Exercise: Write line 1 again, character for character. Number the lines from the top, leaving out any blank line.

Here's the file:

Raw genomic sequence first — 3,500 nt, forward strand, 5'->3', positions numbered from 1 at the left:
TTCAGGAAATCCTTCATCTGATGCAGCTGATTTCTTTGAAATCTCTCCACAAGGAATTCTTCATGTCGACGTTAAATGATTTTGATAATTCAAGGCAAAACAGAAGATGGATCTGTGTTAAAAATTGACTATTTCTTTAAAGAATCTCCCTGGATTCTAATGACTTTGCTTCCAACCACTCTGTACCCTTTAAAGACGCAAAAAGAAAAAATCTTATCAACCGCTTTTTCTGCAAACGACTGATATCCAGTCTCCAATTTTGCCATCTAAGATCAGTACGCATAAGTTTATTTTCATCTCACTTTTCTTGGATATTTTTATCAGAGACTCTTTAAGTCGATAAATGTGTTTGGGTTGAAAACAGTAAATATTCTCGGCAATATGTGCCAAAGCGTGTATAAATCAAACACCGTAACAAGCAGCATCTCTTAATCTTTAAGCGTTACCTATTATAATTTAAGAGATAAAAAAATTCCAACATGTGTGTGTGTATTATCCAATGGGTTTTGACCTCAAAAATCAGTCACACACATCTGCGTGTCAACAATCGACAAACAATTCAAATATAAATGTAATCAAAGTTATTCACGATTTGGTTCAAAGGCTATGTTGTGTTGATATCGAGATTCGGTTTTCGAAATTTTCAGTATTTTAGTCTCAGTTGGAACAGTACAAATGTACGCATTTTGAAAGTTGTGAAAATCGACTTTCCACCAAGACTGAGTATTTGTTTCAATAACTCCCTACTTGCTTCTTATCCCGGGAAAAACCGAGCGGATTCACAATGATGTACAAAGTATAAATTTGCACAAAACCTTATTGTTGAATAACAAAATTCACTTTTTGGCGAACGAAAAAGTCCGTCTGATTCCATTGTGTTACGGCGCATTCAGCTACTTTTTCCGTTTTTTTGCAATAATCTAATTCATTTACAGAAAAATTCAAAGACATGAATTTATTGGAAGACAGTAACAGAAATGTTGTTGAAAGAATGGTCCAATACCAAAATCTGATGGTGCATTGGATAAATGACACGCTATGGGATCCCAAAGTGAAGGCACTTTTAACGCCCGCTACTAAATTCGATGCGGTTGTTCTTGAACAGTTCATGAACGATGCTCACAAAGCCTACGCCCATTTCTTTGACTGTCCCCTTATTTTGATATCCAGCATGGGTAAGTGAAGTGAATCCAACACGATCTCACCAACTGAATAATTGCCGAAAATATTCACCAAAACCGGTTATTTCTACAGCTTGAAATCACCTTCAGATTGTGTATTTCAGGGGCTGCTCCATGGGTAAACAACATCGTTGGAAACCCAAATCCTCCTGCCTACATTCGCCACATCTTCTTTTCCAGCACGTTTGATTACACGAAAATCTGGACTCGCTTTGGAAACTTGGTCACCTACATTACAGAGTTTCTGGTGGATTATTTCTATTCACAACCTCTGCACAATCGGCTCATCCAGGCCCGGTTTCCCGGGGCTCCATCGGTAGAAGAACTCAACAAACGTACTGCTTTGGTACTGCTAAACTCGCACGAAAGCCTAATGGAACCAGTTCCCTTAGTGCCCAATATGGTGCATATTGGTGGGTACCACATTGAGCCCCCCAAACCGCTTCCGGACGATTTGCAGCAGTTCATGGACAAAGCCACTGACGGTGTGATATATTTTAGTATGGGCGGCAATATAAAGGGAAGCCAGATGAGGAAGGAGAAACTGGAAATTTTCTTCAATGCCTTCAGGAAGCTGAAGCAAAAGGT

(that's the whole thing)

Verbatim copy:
Raw genomic sequence first — 3,500 nt, forward strand, 5'->3', positions numbered from 1 at the left: